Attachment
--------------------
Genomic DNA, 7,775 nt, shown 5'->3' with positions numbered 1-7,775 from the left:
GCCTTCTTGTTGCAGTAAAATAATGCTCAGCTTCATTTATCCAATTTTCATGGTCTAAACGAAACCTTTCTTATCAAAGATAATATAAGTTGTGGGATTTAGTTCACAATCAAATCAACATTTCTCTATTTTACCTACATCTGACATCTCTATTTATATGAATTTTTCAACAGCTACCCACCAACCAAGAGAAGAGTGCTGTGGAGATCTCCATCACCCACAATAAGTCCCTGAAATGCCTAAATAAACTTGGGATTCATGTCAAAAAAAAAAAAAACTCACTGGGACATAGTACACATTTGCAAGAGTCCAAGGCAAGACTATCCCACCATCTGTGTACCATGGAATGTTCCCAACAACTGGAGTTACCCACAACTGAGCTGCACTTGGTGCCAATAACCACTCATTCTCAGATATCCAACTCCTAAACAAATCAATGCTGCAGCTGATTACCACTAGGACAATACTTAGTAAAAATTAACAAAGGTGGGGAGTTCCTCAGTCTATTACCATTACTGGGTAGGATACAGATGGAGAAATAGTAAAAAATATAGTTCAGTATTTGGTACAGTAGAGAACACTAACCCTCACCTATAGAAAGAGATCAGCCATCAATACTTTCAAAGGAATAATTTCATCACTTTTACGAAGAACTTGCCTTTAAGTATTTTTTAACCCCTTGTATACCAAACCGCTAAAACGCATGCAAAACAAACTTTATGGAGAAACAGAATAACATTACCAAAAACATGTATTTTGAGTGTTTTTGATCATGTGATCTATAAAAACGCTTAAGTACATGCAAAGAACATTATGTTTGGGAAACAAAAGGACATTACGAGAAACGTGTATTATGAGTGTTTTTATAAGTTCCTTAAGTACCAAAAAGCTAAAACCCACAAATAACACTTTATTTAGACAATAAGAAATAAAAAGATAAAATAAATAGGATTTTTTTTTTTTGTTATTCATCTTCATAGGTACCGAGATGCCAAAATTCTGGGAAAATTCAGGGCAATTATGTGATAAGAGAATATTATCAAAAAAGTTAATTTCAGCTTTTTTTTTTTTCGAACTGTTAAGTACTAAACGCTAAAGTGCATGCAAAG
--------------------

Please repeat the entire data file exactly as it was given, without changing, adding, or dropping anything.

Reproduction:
Genomic DNA, 7,775 nt, shown 5'->3' with positions numbered 1-7,775 from the left:
GCCTTCTTGTTGCAGTAAAATAATGCTCAGCTTCATTTATCCAATTTTCATGGTCTAAACGAAACCTTTCTTATCAAAGATAATATAAGTTGTGGGATTTAGTTCACAATCAAATCAACATTTCTCTATTTTACCTACATCTGACATCTCTATTTATATGAATTTTTCAACAGCTACCCACCAACCAAGAGAAGAGTGCTGTGGAGATCTCCATCACCCACAATAAGTCCCTGAAATGCCTAAATAAACTTGGGATTCATGTCAAAAAAAAAAAAAACTCACTGGGACATAGTACACATTTGCAAGAGTCCAAGGCAAGACTATCCCACCATCTGTGTACCATGGAATGTTCCCAACAACTGGAGTTACCCACAACTGAGCTGCACTTGGTGCCAATAACCACTCATTCTCAGATATCCAACTCCTAAACAAATCAATGCTGCAGCTGATTACCACTAGGACAATACTTAGTAAAAATTAACAAAGGTGGGGAGTTCCTCAGTCTATTACCATTACTGGGTAGGATACAGATGGAGAAATAGTAAAAAATATAGTTCAGTATTTGGTACAGTAGAGAACACTAACCCTCACCTATAGAAAGAGATCAGCCATCAATACTTTCAAAGGAATAATTTCATCACTTTTACGAAGAACTTGCCTTTAAGTATTTTTTAACCCCTTGTATACCAAACCGCTAAAACGCATGCAAAACAAACTTTATGGAGAAACAGAATAACATTACCAAAAACATGTATTTTGAGTGTTTTTGATCATGTGATCTATAAAAACGCTTAAGTACATGCAAAGAACATTATGTTTGGGAAACAAAAGGACATTACGAGAAACGTGTATTATGAGTGTTTTTATAAGTTCCTTAAGTACCAAAAAGCTAAAACCCACAAATAACACTTTATTTAGACAATAAGAAATAAAAAGATAAAATAAATAGGATTTTTTTTTTTTGTTATTCATCTTCATAGGTACCGAGATGCCAAAATTCTGGGAAAATTCAGGGCAATTATGTGATAAGAGAATATTATCAAAAAAGTTAATTTCAGCTTTTTTTTTTTTCGAACTGTTAAGTACTAAACGCTAAAGTGCATGCAAAG